Are you a diehard perfectionist? Many of us are. Where does perfectionism come from? This post explores some ideas that may help you shed some light on this most pernicious and debilitating habit.
If you were to take the time to go into your feelings and body responses when your perfectionism rears it’s head, what would you find? Fear? Shame? A clamping down sensation? Anxiety? Dread? Resistance? Pay close attention to whatever you discover. Then try to remember the first time you felt those same feelings and sensations. Perhaps a memory comes up for you? If one appears, I’m guessing it’s an early childhood memory.
Childhood Experiences Form Our Adult Responses
I’m going to make a public confession by way of sharing an experience (one that I am not proud of!) that inspired this post. The other day, my nine year old son dropped a candle on the floor as he was trying to help get it in the candle holder. As if watching the whole incident from afar, I saw myself react with instant admonishments to take better care. We buy beeswax candles, which are relatively expensive, so my fear was that it had broken and would be unusable. Immediately my son erupted into defensiveness, declaring that it wasn’t his fault, and that he did nothing wrong.
While walking the dog the following morning, I found myself reviewing this incident in my mind. I felt that familiar sinking and sickening feeling of regret and shame in the pit of my stomach, and a heaviness in my heart. I know better than to react like that when anyone makes a mistake, especially a child! Children have not gained a sense of self that is immune to such attacks. Thinking back on my own childhood, I recalled similar experiences of being shamed for making mistakes. Unfortunately, we all have similar experiences in our past.
As I walked, carrying this burden of regret and shame, and admonishing myself for reacting the way I did, I had an ‘aha’ moment. I was yet again playing out the pattern of shaming and withdrawing love and affection as punishment for mistakes – this time toward myself for the mistake I had made in reacting so poorly toward my son’s mistake. No wonder people become perfectionists! It’s too terrifying to make mistakes when faced with such consequences!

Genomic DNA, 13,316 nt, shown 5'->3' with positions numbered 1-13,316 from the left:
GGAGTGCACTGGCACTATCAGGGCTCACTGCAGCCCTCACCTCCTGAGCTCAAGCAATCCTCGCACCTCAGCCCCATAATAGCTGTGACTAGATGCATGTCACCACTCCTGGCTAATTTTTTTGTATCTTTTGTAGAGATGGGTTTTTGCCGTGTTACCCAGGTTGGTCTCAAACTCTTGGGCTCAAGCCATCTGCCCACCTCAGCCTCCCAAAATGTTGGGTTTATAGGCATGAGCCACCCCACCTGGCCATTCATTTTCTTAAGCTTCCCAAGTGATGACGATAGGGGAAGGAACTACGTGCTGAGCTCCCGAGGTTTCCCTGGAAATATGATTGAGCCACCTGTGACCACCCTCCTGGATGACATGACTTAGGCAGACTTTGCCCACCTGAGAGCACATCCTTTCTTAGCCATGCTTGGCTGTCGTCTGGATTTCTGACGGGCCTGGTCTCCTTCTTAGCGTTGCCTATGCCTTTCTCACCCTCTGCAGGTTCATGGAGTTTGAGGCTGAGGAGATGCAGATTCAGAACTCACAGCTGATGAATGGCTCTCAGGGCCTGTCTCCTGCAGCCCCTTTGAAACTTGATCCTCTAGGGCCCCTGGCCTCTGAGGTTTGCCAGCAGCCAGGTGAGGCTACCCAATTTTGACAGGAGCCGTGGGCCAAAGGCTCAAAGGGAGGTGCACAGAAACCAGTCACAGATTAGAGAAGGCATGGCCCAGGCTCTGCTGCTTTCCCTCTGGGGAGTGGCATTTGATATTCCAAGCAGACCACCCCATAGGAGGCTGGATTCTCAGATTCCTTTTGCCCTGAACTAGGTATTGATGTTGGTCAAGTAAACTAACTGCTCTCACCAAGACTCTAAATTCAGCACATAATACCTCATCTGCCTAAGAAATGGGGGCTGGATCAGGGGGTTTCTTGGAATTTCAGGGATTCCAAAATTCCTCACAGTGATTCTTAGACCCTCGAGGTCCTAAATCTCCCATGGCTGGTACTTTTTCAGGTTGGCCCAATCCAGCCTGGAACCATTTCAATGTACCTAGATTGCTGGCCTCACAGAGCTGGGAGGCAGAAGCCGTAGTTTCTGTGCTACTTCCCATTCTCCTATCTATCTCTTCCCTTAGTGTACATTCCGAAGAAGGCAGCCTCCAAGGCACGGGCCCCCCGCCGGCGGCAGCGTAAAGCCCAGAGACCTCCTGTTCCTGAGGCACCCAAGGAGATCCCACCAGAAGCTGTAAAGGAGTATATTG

Changing Reactions With Awareness and Compassion
I knew immediately that I needed to change this pattern! Instead of swimming in the guilt and shame, I chose to learn from my mistake. This post is part of my efforts to change my own learned habit. Writing or journaling about an experience really helps to process it and remove the emotional charge. This frees us to ask “What now?”.
My ‘what now?’ is to have a conversation with my son. After explaining my error and apologizing, I will demonstrate what a better response would have been to his dropping the candle. I could have responded with something like “Whoops! No harm done” – and then carried on.
Teaching him to give himself the same compassionate inner response when he messes up in the future will plant a seed – one that will hopefully grow into a healthy and life affirming response to making mistakes. And one that I hope will help him escape the curse of growing up to be a perfectionist!
Like water, if we go with the flow, we will approach life with much more ease and acceptance. A mistake or accident is simply an opportunity to learn to, so we can do things differently next time. If you’re a perfectionist, next time you make a mistake, try a self compassionate response, and be grateful for the learning opportunity that was made possible by messing up in the first place.